Naraida L, Susanti Palupi NS, Hana Bostomi RR, Priscilia D, Nurjanah S (2012) Evaluation of probiotic properties of lactic acid bacteria isolated from breast milk and their potency as starter culture for yogurt fermentation. Int J Food Nut Public Health 5:33–60Google Scholar
  11. 11.
    Jacobsen CN, Nielsen VR, Hayford AE, Moller PL, Michaelsen KF, Paerregaard A, Sandstrom B, Tvede M, Jakobsen M (1999) Screening of probiotic activities of forty-seven strains of Lactobacillus spp. by in vitro techniques and evaluation of the colonization ability of five selected strains in humans. Appl Environ Microbiol 65:4949–4956Google Scholar
  12. 12.
    Sengupta R, Altermann E, Anderson RC, McNabb WC, Moughan PJ, Roy NC (2013) The role of cell surface architecture of lactobacilli in host-microbe interactions in the gastrointestinal tract. Mediat Inflamm. doi: 10.1155/2013/237921 Google Scholar
  13. 13.
    Van Tassell M, Miller MJ (2011) Lactobacillus adhesion to mucus. Nutrients 3:613–636CrossRefGoogle Scholar
  14. 14.
    Duary RK, Rajput YS, Batish VK, Grover S (2011) Assessing the adhesion of putative indigenous probiotic lactobacilli to human colonic epithelial cells. Indian J Med Res 134:664–671CrossRefGoogle Scholar
  15. 15.
    Boonaert CJP, Rouxhet PG (2000) Surface of lactic acid bacteria: relationships between chemical composition and physicochemical properties. Appl Environ Microbiol 66:2548–2554CrossRefGoogle Scholar
  16. 16.
    Turpin W, Humblot C, Guyot JP (2011) Genetic screening of functional properties of lactic acid bacteria in a fermented pearl millet slurry and in the metagenome of fermented starchy foods. Appl Environ Microbiol 77:8722–8734CrossRefGoogle Scholar
  17. 17.
    Devi SM, Halami PM (2011) Detection and characterization of pediocin PA-1/AcH like bacteriocin producing lactic acid bacteria. Curr Microbiol 62:181–185CrossRefGoogle Scholar
  18. 18.
    Barros RR, Carvalho MDS, Peralta JM, Facklam RR, Teixeira LM (2001) Phenotypic and genotypic characterization of Pediococcus strains isolated from human clinical sources. J Clin Microbiol 39:1241–1246CrossRefGoogle Scholar
  19. 19.
    Osmanagaglu O, Kiran F, Ataoglu H (2010) Evaluation of in vitro probiotic potential of Pediococcus pentosaceus OZF isolated from human breast milk. Probiotics Antimicrob Proteins 2:162–174CrossRefGoogle Scholar
  20. 20.
    Sieladie DV, Zombou NF, Kaktcham PM, Cresci A, Fontech F (2011) Probiotic properties of lactobacilli strains isolated from raw cow milk in the western highlands of Cameroon. Innov Rom Food Biotechnol 19:12–28Google Scholar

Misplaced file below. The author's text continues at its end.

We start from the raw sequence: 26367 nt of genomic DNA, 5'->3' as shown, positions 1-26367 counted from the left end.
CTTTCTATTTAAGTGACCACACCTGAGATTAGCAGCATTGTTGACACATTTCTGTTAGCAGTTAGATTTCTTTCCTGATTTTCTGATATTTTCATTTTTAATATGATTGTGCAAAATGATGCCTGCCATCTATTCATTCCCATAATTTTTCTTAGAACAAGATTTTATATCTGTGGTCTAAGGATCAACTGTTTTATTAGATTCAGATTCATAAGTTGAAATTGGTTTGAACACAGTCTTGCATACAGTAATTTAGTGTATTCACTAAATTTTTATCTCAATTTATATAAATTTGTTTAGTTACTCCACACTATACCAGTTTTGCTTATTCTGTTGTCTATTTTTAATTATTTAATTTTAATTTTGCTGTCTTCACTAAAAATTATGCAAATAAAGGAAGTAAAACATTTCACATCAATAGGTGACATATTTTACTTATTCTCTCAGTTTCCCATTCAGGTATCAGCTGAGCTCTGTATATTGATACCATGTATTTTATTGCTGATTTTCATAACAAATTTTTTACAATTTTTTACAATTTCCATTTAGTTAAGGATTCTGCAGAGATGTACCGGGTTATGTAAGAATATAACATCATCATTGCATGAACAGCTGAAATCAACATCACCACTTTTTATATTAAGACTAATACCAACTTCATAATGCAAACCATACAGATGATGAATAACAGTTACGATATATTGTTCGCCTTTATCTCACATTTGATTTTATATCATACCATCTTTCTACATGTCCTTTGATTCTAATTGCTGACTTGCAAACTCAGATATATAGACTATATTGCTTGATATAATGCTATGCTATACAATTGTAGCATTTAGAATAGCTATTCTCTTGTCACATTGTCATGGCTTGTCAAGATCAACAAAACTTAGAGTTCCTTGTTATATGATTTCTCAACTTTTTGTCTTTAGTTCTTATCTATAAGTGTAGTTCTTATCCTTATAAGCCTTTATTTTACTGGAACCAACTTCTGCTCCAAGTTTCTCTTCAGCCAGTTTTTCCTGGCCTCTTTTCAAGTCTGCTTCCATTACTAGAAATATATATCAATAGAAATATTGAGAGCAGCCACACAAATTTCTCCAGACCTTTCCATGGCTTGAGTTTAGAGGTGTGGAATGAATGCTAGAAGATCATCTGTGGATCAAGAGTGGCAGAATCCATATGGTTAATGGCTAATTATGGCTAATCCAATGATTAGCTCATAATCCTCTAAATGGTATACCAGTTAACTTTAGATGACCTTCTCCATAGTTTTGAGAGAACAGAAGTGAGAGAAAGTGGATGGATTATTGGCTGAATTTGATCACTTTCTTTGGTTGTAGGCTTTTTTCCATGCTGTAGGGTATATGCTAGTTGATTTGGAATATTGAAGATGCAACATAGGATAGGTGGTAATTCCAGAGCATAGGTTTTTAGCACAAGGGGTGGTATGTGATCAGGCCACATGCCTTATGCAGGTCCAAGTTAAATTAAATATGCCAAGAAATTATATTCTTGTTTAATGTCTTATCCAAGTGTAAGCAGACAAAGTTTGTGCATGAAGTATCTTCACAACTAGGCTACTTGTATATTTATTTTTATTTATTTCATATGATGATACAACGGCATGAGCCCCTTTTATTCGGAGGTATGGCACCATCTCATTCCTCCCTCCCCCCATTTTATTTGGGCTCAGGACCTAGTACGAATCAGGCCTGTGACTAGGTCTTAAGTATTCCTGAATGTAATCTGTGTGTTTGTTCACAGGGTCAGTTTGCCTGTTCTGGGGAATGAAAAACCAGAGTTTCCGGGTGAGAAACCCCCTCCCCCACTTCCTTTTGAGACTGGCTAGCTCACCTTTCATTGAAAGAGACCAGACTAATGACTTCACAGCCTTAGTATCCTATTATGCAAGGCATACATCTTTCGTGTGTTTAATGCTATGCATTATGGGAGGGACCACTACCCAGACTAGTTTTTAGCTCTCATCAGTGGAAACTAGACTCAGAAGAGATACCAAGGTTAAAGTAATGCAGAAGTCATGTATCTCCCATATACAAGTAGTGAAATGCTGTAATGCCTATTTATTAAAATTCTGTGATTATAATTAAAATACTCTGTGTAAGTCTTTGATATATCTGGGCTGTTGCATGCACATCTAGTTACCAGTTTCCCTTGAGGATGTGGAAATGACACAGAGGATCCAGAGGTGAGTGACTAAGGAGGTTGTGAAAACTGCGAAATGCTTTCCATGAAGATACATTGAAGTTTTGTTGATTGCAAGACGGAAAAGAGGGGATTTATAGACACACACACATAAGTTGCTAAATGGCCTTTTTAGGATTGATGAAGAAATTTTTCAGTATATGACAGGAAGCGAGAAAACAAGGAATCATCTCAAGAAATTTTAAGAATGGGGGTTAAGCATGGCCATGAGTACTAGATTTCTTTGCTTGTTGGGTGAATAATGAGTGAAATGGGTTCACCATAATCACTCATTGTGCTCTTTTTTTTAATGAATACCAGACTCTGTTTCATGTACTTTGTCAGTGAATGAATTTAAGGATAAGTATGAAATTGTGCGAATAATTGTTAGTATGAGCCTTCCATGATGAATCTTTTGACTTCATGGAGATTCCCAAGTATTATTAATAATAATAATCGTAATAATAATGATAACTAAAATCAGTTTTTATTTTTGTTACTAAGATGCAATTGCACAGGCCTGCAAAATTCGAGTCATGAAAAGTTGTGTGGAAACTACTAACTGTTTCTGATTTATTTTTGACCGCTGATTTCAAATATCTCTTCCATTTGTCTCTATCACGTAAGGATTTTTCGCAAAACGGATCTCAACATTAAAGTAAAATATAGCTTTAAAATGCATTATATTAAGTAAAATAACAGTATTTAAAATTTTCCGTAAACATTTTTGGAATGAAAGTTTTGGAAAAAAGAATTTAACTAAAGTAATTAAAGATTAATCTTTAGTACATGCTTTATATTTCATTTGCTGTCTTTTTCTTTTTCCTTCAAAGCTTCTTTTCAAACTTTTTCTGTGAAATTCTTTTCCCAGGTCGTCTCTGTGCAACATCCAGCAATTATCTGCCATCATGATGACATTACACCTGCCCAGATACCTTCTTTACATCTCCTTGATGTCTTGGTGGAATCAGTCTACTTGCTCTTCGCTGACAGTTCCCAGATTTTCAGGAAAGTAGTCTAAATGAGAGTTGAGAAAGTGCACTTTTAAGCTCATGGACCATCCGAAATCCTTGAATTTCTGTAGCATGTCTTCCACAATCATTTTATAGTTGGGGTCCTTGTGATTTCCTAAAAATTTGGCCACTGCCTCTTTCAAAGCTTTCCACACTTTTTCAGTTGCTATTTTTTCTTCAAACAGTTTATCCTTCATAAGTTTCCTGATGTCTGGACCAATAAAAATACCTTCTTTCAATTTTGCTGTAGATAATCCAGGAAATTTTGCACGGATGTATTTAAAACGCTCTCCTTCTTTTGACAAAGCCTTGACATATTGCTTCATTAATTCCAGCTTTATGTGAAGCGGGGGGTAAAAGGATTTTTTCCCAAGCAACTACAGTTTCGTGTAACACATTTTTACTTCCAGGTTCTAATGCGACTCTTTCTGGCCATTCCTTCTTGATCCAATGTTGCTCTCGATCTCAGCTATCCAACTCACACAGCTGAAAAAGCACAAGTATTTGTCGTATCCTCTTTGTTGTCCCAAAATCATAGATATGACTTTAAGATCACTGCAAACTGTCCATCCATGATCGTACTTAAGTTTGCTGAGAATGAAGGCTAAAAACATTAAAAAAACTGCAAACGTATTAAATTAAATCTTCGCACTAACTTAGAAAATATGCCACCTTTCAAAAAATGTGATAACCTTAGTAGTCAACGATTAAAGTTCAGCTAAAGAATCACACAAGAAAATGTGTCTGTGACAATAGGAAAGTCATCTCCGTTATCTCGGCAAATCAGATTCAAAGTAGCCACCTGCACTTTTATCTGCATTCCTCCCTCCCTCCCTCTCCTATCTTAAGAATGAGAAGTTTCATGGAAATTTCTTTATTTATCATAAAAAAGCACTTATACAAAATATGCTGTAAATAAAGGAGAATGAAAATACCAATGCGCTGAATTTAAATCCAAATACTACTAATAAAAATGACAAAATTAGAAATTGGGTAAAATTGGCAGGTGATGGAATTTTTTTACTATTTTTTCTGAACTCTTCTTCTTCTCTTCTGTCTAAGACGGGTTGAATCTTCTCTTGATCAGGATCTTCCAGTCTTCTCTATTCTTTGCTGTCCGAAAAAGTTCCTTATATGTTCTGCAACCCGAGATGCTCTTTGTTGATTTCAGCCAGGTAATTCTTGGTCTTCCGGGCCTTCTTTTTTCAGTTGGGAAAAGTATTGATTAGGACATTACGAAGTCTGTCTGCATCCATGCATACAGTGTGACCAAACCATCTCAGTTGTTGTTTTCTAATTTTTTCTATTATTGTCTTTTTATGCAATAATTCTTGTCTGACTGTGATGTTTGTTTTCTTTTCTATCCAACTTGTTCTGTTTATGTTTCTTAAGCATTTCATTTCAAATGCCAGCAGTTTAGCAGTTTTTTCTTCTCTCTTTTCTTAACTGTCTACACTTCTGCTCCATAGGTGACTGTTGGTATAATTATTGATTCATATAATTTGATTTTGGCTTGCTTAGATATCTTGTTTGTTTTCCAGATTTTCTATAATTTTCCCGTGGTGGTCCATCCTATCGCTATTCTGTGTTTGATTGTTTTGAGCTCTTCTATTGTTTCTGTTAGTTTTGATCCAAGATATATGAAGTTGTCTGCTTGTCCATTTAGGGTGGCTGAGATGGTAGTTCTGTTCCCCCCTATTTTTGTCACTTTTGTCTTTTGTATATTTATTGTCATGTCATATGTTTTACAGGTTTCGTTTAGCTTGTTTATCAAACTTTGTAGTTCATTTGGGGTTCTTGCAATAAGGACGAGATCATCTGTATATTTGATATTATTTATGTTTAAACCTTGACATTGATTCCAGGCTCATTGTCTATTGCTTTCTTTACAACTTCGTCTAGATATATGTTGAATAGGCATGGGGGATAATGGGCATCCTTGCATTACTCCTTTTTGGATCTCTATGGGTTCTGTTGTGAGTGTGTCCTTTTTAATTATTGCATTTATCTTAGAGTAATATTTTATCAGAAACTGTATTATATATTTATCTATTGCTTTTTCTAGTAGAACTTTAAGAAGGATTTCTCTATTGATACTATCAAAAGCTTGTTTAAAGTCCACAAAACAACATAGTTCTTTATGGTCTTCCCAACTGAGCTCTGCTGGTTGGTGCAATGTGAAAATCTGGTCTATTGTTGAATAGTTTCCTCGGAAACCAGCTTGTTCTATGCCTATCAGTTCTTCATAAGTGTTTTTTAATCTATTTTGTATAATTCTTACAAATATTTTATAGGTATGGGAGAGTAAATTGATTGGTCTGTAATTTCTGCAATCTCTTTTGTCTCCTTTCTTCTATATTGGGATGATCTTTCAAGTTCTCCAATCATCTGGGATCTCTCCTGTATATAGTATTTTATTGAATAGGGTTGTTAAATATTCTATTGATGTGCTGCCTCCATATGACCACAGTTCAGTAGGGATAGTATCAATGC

21. 21.
    Padmaja RJ, Halami PM (2013) Molecular characterization and toxicity confirmation of LukM/F′-PV producing Staphylococcus aureus isolated from bovine mastitis samples in Mysore, India. Indian J Microbiol 53:276–282CrossRefGoogle Scholar
  22. 22.
    Nithya V, Halami PM (2013) Evaluation of the probiotic characteristics of Bacillus species isolated from different food sources. Ann Microbiol 63:129–137CrossRefGoogle Scholar
  23. 23.
    Grimoud J, Durand H, Courtin C, Monsan P, Ouarnr F, Theodorou V, Roques C (2010) In vitro screening of probiotic lactic acid bacteria and prebiotic glucooligosaccharides to select effective synbiotics. Anaerobe 16:493–500CrossRefGoogle Scholar
  24. 24.
    Kaushik JK, Kumar A, Duary RK, Mohanty AK, Grover S, Batish VK (2009) Functional and probiotic attributes of an indigenous isolate of Lactobacillus plantarum. PLoS One 4:1–11CrossRefGoogle Scholar
  25. 25.
    Mora D, Fortina MG, Parini C, Daffonchio D, Manachini PL (2000) Genomic sub-populations within the species Pediococcus acidilactici detected multilocus typing analysis: relationships between pediocin AcH/PA-1 producing and non-producing strains. Microbiology 146:2027–2038Google Scholar
  26. 26.
    Jeyaram K, Romi W, Anand STH, Devi AR, Devi SS (2010) Bacterial species associated with traditional starter cultures used for fermented bamboo shoot production in Manipur state of India. Int J Food Microbiol 143:1–8CrossRefGoogle Scholar
  27. 27.
    Thompson JD, Higgins DG, Gibson TJ (1994) CLUSTAL W: improving the sensitivity of progressive multiple sequence alignment through sequence weighting, position-specific gap penalties and weight matrix choice. Nucl Acids Res 22:4673–4680CrossRefGoogle Scholar
  28. 28.
    Altschul SF, Maddan TL, Schaffer AA, Zhang J, Zhang Z, Miller W, Lipman DJ (1997) Gapped BLAST and PSI-BLAST: a new generation of protein database search programs. Nucl Acids Res 25:3389–3402CrossRefGoogle Scholar
  29. 29.
    Tamura K, Dudley J, Nei M, Kumar S (2007) MEGA4: molecular evolutionary genetics analysis (MEGA) software version 4.0. Mol Biol Evol 24:1596–1599CrossRefGoogle Scholar